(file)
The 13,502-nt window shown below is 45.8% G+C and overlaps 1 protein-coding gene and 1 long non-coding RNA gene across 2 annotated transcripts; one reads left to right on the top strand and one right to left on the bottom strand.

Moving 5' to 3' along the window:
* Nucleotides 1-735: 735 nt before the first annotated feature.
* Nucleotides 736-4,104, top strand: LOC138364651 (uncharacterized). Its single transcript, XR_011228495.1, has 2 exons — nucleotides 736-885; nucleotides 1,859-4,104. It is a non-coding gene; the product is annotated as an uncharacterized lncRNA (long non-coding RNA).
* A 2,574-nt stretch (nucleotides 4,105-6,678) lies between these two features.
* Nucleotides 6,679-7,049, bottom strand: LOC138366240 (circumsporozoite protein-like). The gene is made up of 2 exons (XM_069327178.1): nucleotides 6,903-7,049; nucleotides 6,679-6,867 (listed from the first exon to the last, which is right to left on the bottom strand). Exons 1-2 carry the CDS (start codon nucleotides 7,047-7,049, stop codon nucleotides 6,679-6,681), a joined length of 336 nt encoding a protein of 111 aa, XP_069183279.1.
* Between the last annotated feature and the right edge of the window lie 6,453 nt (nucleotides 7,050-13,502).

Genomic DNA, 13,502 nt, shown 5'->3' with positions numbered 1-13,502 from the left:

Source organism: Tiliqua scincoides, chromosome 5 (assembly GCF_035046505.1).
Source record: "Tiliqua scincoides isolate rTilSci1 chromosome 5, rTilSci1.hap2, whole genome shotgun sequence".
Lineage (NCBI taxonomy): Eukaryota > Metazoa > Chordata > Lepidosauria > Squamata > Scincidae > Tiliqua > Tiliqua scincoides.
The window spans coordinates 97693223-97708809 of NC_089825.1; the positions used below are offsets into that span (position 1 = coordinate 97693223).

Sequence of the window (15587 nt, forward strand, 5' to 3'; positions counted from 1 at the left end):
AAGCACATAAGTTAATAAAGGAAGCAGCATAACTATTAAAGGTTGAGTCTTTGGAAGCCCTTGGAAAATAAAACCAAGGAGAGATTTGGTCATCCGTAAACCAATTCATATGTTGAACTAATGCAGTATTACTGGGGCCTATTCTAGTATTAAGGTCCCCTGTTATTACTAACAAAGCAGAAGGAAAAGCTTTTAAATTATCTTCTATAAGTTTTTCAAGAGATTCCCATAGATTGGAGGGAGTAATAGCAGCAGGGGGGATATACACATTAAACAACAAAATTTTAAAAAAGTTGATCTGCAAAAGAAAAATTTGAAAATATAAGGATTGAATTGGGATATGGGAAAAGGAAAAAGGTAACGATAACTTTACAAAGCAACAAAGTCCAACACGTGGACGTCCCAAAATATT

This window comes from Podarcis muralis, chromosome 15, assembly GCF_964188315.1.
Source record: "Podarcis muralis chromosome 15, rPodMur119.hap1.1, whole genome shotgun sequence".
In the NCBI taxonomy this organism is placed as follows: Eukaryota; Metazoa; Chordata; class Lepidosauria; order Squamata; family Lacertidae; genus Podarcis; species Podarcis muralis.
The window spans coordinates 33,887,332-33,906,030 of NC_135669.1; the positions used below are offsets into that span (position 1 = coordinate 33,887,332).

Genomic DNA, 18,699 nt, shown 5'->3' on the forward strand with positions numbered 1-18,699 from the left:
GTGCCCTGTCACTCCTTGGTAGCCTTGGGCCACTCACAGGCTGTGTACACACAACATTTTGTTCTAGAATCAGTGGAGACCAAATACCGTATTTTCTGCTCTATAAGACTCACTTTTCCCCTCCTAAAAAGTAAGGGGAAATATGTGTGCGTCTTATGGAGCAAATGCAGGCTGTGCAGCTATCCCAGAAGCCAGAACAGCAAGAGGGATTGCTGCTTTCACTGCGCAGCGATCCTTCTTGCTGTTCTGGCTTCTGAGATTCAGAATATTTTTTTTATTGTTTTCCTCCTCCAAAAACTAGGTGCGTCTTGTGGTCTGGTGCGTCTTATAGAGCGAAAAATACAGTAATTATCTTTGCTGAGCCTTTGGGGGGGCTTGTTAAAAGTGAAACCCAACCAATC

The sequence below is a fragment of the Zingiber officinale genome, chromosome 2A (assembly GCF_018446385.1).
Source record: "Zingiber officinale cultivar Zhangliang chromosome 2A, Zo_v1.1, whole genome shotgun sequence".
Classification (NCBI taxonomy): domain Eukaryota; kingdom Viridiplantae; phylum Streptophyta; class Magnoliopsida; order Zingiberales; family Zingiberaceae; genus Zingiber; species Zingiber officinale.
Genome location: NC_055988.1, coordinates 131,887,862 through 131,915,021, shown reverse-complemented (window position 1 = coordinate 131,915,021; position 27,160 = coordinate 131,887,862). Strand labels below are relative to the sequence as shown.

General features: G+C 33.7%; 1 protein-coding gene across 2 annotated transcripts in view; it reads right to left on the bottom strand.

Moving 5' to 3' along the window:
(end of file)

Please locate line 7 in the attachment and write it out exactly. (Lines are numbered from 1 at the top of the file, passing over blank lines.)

* Between the last annotated feature and the right edge of the window lie 6,453 nt (nucleotides 7,050-13,502).